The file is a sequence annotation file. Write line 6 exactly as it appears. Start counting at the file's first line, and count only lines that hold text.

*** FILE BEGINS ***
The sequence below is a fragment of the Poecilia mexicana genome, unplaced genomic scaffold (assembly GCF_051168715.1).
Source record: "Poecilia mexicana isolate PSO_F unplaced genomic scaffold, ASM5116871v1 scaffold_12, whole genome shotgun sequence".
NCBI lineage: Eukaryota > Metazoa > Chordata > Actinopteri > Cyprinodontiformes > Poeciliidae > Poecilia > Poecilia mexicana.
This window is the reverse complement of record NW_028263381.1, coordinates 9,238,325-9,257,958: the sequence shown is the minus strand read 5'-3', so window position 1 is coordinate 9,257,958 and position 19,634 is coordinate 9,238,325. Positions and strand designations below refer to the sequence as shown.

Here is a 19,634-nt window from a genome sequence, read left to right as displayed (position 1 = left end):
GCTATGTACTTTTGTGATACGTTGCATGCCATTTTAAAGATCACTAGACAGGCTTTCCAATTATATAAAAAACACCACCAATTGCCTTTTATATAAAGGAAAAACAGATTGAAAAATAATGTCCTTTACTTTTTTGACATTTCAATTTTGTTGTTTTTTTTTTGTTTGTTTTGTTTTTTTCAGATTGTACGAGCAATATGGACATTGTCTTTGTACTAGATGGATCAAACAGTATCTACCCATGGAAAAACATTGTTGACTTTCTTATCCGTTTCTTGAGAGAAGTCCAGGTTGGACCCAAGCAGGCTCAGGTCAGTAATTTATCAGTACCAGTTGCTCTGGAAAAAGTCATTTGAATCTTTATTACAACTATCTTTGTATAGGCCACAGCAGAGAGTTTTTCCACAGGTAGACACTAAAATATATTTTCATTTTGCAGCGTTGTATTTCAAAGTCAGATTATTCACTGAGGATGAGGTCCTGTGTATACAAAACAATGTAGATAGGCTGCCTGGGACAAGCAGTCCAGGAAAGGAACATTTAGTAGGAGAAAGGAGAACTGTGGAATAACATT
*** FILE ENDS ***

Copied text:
GCTATGTACTTTTGTGATACGTTGCATGCCATTTTAAAGATCACTAGACAGGCTTTCCAATTATATAAAAAACACCACCAATTGCCTTTTATATAAAGGAAAAACAGATTGAAAAATAATGTCCTTTACTTTTTTGACATTTCAATTTTGTTGTTTTTTTTTTGTTTGTTTTGTTTTTTTCAGATTGTACGAGCAATATGGACATTGTCTTTGTACTAGATGGATCAAACAGTATCTACCCATGGAAAAACATTGTTGACTTTCTTATCCGTTTCTTGAGAGAAGTCCAGGTTGGACCCAAGCAGGCTCAGGTCAGTAATTTATCAGTACCAGTTGCTCTGGAAAAAGTCATTTGAATCTTTATTACAACTATCTTTGTATAGGCCACAGCAGAGAGTTTTTCCACAGGTAGACACTAAAATATATTTTCATTTTGCAGCGTTGTATTTCAAAGTCAGATTATTCACTGAGGATGAGGTCCTGTGTATACAAAACAATGTAGATAGGCTGCCTGGGACAAGCAGTCCAGGAAAGGAACATTTAGTAGGAGAAAGGAGAACTGTGGAATAACATT